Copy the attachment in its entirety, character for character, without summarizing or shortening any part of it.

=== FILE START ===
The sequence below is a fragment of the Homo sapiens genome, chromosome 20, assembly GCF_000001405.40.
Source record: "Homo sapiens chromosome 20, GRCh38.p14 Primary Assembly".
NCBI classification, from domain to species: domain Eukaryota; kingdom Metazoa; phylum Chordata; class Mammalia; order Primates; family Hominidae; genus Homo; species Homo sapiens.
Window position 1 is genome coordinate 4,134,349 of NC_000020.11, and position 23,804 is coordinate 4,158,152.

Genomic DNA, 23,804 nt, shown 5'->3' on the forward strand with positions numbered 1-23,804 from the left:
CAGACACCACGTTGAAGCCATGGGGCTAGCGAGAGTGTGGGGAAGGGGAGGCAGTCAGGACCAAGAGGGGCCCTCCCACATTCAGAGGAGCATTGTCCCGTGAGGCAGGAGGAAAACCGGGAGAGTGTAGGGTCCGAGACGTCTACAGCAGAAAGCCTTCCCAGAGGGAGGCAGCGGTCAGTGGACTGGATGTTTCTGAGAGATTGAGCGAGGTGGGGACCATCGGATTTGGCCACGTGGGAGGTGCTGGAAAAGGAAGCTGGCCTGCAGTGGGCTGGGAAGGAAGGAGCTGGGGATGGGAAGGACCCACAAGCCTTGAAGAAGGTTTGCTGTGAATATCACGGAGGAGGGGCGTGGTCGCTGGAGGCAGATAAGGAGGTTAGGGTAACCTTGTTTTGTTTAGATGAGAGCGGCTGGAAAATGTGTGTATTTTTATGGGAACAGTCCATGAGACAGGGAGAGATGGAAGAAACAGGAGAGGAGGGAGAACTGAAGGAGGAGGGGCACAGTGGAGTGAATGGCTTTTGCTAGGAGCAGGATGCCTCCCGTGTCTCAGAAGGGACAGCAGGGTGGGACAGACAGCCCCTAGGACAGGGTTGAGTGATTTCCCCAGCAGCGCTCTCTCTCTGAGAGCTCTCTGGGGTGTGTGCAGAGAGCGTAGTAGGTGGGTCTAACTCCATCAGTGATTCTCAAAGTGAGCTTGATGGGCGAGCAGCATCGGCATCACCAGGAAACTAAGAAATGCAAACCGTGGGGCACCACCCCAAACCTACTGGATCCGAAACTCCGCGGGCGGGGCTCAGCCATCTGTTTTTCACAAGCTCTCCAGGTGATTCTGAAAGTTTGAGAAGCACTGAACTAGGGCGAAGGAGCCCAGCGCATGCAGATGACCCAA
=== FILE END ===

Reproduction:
The sequence below is a fragment of the Homo sapiens genome, chromosome 20, assembly GCF_000001405.40.
Source record: "Homo sapiens chromosome 20, GRCh38.p14 Primary Assembly".
NCBI classification, from domain to species: domain Eukaryota; kingdom Metazoa; phylum Chordata; class Mammalia; order Primates; family Hominidae; genus Homo; species Homo sapiens.
Window position 1 is genome coordinate 4,134,349 of NC_000020.11, and position 23,804 is coordinate 4,158,152.

Genomic DNA, 23,804 nt, shown 5'->3' on the forward strand with positions numbered 1-23,804 from the left:
CAGACACCACGTTGAAGCCATGGGGCTAGCGAGAGTGTGGGGAAGGGGAGGCAGTCAGGACCAAGAGGGGCCCTCCCACATTCAGAGGAGCATTGTCCCGTGAGGCAGGAGGAAAACCGGGAGAGTGTAGGGTCCGAGACGTCTACAGCAGAAAGCCTTCCCAGAGGGAGGCAGCGGTCAGTGGACTGGATGTTTCTGAGAGATTGAGCGAGGTGGGGACCATCGGATTTGGCCACGTGGGAGGTGCTGGAAAAGGAAGCTGGCCTGCAGTGGGCTGGGAAGGAAGGAGCTGGGGATGGGAAGGACCCACAAGCCTTGAAGAAGGTTTGCTGTGAATATCACGGAGGAGGGGCGTGGTCGCTGGAGGCAGATAAGGAGGTTAGGGTAACCTTGTTTTGTTTAGATGAGAGCGGCTGGAAAATGTGTGTATTTTTATGGGAACAGTCCATGAGACAGGGAGAGATGGAAGAAACAGGAGAGGAGGGAGAACTGAAGGAGGAGGGGCACAGTGGAGTGAATGGCTTTTGCTAGGAGCAGGATGCCTCCCGTGTCTCAGAAGGGACAGCAGGGTGGGACAGACAGCCCCTAGGACAGGGTTGAGTGATTTCCCCAGCAGCGCTCTCTCTCTGAGAGCTCTCTGGGGTGTGTGCAGAGAGCGTAGTAGGTGGGTCTAACTCCATCAGTGATTCTCAAAGTGAGCTTGATGGGCGAGCAGCATCGGCATCACCAGGAAACTAAGAAATGCAAACCGTGGGGCACCACCCCAAACCTACTGGATCCGAAACTCCGCGGGCGGGGCTCAGCCATCTGTTTTTCACAAGCTCTCCAGGTGATTCTGAAAGTTTGAGAAGCACTGAACTAGGGCGAAGGAGCCCAGCGCATGCAGATGACCCAA